During the Spanish era of the Philippines, the term "Mestizo" originally referred to those of mixed indigenous Austronesian and Spanish ancestry; however, the term soon became generic and synonymous for "mixed race.", referring to all Filipinos of mixed indigenous Malayo-Polynesian and other ancestry.
Now, modern day Filipino mestizos include Filipinos of Chinese, American, European, Hispanic, Arab, African, Indian and Mesoamerican ancestries. This is due to the historical and contemporary immigrations and colonizations of the Philippines and also as the product of the global Philippine Diaspora.
Currently however, there are no official national statistics on the number of mestizos living in the Philippines or Filipinos of mestizo descent living abroad, there are only estimates. This is due to the lack of documentation of racial backgrounds in government censuses.
In 2000, The Sunday Times reported that "Britain has the highest rate of interracial relationships in the world". The 2001 census showed the population of England (a sub-section of the UK) to be 1.4% mixed-race, compared with U.S. estimates of 1.4% in 2002 (see below), although this U.S. figure did not include mixed-race people who had a black parent.
In Britain, many multi-racial people have Caribbean, African or Asian heritage. Some, like Formula One driver, Lewis Hamilton, are referred to or describe themselves as 'black'. The majority of mixed-race Britons identified themselves as 'mixed race' on the 2001 census. Many Britons have varying amounts of Welsh, Scottish, Irish or even Italian heritage, but essentially have the same broad white or European racial background. Thus the correct term for such people is 'mixed ethnicity', rather 'mixed race'.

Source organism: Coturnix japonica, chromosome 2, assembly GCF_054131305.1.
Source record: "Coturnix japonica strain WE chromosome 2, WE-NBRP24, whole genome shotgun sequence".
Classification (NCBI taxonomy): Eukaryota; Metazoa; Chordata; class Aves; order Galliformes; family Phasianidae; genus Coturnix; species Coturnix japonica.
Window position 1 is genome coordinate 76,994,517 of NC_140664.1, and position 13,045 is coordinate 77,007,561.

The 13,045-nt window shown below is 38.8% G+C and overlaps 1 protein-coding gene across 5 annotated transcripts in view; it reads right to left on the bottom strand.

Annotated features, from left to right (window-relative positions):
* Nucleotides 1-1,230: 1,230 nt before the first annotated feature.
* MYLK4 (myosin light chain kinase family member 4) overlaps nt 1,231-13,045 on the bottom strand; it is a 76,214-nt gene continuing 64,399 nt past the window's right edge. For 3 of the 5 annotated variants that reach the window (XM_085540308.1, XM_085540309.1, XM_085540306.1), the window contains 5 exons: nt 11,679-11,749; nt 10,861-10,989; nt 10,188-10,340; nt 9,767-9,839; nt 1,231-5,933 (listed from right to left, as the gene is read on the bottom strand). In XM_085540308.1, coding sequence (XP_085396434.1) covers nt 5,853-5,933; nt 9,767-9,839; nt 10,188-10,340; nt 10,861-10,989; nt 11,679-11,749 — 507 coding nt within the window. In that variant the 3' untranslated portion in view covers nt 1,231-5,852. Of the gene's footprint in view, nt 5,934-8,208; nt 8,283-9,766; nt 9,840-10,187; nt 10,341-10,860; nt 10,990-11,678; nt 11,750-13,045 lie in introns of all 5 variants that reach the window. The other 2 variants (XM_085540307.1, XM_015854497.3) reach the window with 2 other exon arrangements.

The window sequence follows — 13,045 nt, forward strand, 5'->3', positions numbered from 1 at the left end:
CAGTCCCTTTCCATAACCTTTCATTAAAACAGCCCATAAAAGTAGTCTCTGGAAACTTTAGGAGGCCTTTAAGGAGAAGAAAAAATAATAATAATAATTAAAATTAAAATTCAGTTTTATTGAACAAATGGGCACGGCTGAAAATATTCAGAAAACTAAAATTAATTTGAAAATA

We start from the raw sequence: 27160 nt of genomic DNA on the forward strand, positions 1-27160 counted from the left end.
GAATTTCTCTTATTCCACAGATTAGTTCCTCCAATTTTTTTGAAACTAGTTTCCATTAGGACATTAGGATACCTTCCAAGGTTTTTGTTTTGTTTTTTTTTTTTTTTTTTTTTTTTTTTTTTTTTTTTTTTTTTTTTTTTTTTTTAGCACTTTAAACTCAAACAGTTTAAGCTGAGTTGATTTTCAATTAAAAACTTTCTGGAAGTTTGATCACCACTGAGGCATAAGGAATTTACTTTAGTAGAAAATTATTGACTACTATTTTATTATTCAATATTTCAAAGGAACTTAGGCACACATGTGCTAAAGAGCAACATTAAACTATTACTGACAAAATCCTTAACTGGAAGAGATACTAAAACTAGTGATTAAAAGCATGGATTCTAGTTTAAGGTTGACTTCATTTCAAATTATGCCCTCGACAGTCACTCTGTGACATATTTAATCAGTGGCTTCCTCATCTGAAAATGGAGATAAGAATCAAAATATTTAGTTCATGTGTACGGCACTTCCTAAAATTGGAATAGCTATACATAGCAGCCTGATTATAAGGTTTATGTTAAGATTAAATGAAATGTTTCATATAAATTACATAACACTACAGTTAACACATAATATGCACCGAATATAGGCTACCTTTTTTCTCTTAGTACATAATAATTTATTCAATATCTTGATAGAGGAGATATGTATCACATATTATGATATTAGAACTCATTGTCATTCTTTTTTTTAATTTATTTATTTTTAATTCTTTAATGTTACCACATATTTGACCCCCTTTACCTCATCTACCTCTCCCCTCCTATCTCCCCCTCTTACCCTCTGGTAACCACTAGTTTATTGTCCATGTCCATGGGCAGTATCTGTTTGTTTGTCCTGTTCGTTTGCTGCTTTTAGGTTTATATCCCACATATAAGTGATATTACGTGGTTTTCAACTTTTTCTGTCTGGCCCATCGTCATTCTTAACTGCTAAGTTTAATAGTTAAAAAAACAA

The 2001 UK Census included a section entitled Mixed to which 1.4% (1.6% by 2005 estimates) of people responded, which was split further into White and Black Caribbean, White and Asian (South Asia), White and Black African and Other Mixed. Despite this, 2005 birth records for the country state at least 3.5% of new born babies as mixed race.
Cities/ Regions with notable Multiracial/ Mixed Race populations
- West Midlands - 2.14%
- Nottingham - 3.70%
- Manchester - 3.23%
- London - 3.15%
- Lambeth - 4.83%
- Slough - 3.00%
- Birmingham - 2.90%
- Wolverhampton - 2.70%
- Luton - 2.56%
- Leicester - 2.30%
- Coventry - 2.20%
- Liverpool - 2.20%
- Bristol - 2.08%
- Derby - 2.00%
- Gloucester - 2.00%
- Cardiff - 1.99%
- Leeds - 1.80%
- Sheffield - 1.60%
- Southampton - 1.50%
- City of Bradford - 1.40%
Multiracial Canadians in 2006 totalled 1.5% of the population, up from 1.2% in 2001. The mixed-race population grew by 25% since the previous census. Of this, the most frequent combinations were multiple visible minorities (for example, both black and South Asian), followed closely by white-black, white-Latin American, white-Chinese and many other smaller mixes.
Multiracial US Americans numbered 6.1 million in 2006, or 2.0% of the population. They can be any combination of races (White, Black or African American, Asian, American Indian or Alaska Native, Native Hawaiian or other Pacific Islander, "Some other race") and ethnicities. The U.S. has a growing multiracial identity movement. Miscegenation or interracial marriage, most notably between whites and blacks, was deemed immoral and illegal in most states in the 18th, 19th and early 20th centuries. California and the western US had similar laws to prohibit White-Asian American marriages until the 1950s. As society and laws change to accept inter-racial marriage, these marriages and their mixed-race children are possibly changing the demographic fabric of America. However, demographers state that the American people are mostly multi-ethnic descendants of various immigrant nationalities culturally distinct until assimilation and integration took place in the mid 20th century. The "Americanization" of foreign ethnic groups and the inter-racial diversity of millions of Americans isn't a new phenomenon.
Types of mixed-race people
Images for kids
Mixed race Facts for Kids. Kiddle Encyclopedia.